b) The interest in the case of the remaining facilities included a 1% default rate, which Counsel contends is arguably penal and consequently unlawful and


c) The Plaintiff has not disclosed the securities held by it and less till the proceeds received by it from the securities held by it. Counsel cites the case of Arab Malaysian Bank Berhad v. Wanderpak Manufacturing Sdn. Bhd & Ors (2002) 8 CLJ 34 and contends that debtors have the right to know when the debenture




crystallized since a surety is entitled to the benefit of the creditors security.


Now, whether the first issue is triable depends on the validity of the notice of variation of 31st December 2005. In my judgment, this notice is valid whether received by the 1st Defendant or otherwise. I opine to this effect because the notice was dispatched to number 76, Jalan Putra, 50350 Kuala Lumpur and this is the same address contained in the letter agreement of 8th April 2000 (see Exh. A 3 to Enc. 6). According to clause ii of this agreement, such a notice when dispatched by ordinary mail to this address is deemed to have been sufficiently served on the 1st Defendant (see Amanah Merchant Bank Bhd v. Lim Tow Choon (1994) 2 CLJ 1). Incidentally, R&M had already taken control of the management of the 1st Defendant at this point of time and this probably explains why the 3rd to the 5th Defendant, as directors, may not have seen this letter of notification. As regards, the challenge to the validity of the variation clause based on the judgment of Justice Abdul Malek Ishak (as he then was) in Perwira Affin Bank, I find no merit in the same. With respect, in the course of his judgment, His Lordship acknowledged that a variation clause resulting in interest being payable at a variable rate, is, nevertheless, valid, so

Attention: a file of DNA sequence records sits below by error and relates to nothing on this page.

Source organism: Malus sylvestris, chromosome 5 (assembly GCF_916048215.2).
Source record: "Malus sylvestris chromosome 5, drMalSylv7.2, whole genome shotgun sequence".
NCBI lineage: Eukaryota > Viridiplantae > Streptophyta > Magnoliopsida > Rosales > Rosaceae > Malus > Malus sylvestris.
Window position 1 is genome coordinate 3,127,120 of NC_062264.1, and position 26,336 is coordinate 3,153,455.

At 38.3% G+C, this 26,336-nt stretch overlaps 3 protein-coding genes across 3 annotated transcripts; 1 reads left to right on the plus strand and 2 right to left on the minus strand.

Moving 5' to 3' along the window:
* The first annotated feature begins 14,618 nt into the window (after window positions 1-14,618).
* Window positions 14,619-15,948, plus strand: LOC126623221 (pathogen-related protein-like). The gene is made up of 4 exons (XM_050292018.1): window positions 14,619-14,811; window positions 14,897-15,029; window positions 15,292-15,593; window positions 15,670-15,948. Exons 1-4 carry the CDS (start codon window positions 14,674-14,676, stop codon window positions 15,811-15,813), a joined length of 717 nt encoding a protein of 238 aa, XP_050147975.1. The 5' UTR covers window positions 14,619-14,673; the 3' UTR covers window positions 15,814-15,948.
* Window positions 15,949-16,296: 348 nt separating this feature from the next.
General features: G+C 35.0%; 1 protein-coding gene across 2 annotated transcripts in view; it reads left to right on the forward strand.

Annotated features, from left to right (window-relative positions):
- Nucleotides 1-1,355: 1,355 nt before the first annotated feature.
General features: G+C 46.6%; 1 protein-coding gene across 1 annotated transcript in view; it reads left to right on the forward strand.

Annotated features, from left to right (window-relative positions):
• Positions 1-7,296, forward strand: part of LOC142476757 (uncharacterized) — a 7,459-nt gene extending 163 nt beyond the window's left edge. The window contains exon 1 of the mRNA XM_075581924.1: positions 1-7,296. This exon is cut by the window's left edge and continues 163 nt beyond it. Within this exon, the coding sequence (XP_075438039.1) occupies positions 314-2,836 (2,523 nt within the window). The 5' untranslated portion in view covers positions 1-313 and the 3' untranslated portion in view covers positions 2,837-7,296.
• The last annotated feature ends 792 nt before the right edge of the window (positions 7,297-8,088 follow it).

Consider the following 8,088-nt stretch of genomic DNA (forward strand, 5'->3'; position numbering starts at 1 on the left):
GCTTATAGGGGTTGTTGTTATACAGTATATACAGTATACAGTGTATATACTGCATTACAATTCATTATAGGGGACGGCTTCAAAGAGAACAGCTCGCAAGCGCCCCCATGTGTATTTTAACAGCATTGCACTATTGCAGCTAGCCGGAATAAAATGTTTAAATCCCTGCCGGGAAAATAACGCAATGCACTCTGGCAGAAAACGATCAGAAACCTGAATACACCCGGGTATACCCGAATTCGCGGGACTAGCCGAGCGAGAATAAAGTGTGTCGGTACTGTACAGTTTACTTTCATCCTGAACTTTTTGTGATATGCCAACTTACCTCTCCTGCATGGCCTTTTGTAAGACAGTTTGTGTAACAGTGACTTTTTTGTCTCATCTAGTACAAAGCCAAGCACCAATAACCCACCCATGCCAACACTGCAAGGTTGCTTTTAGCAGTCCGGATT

long as it bears some reference ‘to an external yardstick’. His Lordship then quoted with approval the passage in Halbury’s Law of England to the effect that the rate of interest may be varied, if permitted, by the provisions of the contract, so long as they are ‘subject to some ceiling, lest it be arguable that the power to vary was invalid as unreasonable, or should be limited by reference to some external yardstick such as retail price in debts or the bank of England’s minimum lending rate’. The question of the reasonableness of the rate of interest arising from variation is irrelevant in Malaysia since there is no equivalent to section 11.(1) of the United Kingdom Unfair Contract Terms Act 1997. As regards, the issue of certainty, this depends on whether the Plaintiff relied on an external yardstick in its letter agreement with the Defendant. The answer most certainly is yes. The yardstick being the BLR. The letter agreement not only used the BLR as the yardstick but it also expressly provided for the BLR prevailing on any one day to be advertised for the benefit of the members of the public in a place in the Plaintiff’s premises [see clause ii (a) of Exh. A3 to Enc. 6]. Since the permitted variation of the rate of interest was with reference to an external yardstick, in my opinion, this is sufficient, in law, to enable the relevant clause in the letter agreement to meet the requirements for certainty in the